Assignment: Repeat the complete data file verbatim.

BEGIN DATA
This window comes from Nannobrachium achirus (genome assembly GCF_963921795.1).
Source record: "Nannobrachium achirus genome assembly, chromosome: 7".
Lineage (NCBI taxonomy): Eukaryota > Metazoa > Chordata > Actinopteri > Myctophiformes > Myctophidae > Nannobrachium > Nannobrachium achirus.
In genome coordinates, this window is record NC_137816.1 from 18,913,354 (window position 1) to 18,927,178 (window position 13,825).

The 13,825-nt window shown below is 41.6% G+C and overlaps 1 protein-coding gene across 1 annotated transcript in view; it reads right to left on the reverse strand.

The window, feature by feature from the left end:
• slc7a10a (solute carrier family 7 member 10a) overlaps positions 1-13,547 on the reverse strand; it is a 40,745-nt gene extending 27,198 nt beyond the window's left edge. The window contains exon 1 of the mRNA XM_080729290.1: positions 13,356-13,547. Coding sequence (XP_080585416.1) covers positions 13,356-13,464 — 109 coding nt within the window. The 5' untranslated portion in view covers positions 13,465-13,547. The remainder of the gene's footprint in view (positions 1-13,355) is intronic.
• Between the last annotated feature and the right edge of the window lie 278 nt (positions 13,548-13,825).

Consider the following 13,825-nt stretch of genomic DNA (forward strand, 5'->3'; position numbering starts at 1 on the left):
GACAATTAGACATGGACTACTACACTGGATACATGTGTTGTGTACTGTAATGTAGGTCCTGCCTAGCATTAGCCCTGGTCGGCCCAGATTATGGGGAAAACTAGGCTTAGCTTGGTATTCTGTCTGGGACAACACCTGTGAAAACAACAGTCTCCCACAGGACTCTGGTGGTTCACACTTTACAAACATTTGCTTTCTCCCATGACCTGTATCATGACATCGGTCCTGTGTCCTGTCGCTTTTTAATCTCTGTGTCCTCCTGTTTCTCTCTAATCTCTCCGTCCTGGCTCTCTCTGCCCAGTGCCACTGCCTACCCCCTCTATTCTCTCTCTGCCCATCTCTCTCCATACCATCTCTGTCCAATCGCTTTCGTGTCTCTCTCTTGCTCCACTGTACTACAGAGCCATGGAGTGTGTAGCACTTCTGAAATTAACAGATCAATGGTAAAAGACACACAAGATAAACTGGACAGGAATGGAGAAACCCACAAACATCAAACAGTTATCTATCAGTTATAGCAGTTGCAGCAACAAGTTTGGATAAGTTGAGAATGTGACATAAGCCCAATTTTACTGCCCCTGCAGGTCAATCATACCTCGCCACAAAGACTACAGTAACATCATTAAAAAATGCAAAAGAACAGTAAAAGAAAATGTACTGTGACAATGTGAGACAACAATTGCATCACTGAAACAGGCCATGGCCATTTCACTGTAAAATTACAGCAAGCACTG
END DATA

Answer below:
This window comes from Nannobrachium achirus (genome assembly GCF_963921795.1).
Source record: "Nannobrachium achirus genome assembly, chromosome: 7".
Lineage (NCBI taxonomy): Eukaryota > Metazoa > Chordata > Actinopteri > Myctophiformes > Myctophidae > Nannobrachium > Nannobrachium achirus.
In genome coordinates, this window is record NC_137816.1 from 18,913,354 (window position 1) to 18,927,178 (window position 13,825).

The 13,825-nt window shown below is 41.6% G+C and overlaps 1 protein-coding gene across 1 annotated transcript in view; it reads right to left on the reverse strand.

The window, feature by feature from the left end:
• slc7a10a (solute carrier family 7 member 10a) overlaps positions 1-13,547 on the reverse strand; it is a 40,745-nt gene extending 27,198 nt beyond the window's left edge. The window contains exon 1 of the mRNA XM_080729290.1: positions 13,356-13,547. Coding sequence (XP_080585416.1) covers positions 13,356-13,464 — 109 coding nt within the window. The 5' untranslated portion in view covers positions 13,465-13,547. The remainder of the gene's footprint in view (positions 1-13,355) is intronic.
• Between the last annotated feature and the right edge of the window lie 278 nt (positions 13,548-13,825).

Consider the following 13,825-nt stretch of genomic DNA (forward strand, 5'->3'; position numbering starts at 1 on the left):
GACAATTAGACATGGACTACTACACTGGATACATGTGTTGTGTACTGTAATGTAGGTCCTGCCTAGCATTAGCCCTGGTCGGCCCAGATTATGGGGAAAACTAGGCTTAGCTTGGTATTCTGTCTGGGACAACACCTGTGAAAACAACAGTCTCCCACAGGACTCTGGTGGTTCACACTTTACAAACATTTGCTTTCTCCCATGACCTGTATCATGACATCGGTCCTGTGTCCTGTCGCTTTTTAATCTCTGTGTCCTCCTGTTTCTCTCTAATCTCTCCGTCCTGGCTCTCTCTGCCCAGTGCCACTGCCTACCCCCTCTATTCTCTCTCTGCCCATCTCTCTCCATACCATCTCTGTCCAATCGCTTTCGTGTCTCTCTCTTGCTCCACTGTACTACAGAGCCATGGAGTGTGTAGCACTTCTGAAATTAACAGATCAATGGTAAAAGACACACAAGATAAACTGGACAGGAATGGAGAAACCCACAAACATCAAACAGTTATCTATCAGTTATAGCAGTTGCAGCAACAAGTTTGGATAAGTTGAGAATGTGACATAAGCCCAATTTTACTGCCCCTGCAGGTCAATCATACCTCGCCACAAAGACTACAGTAACATCATTAAAAAATGCAAAAGAACAGTAAAAGAAAATGTACTGTGACAATGTGAGACAACAATTGCATCACTGAAACAGGCCATGGCCATTTCACTGTAAAATTACAGCAAGCACTG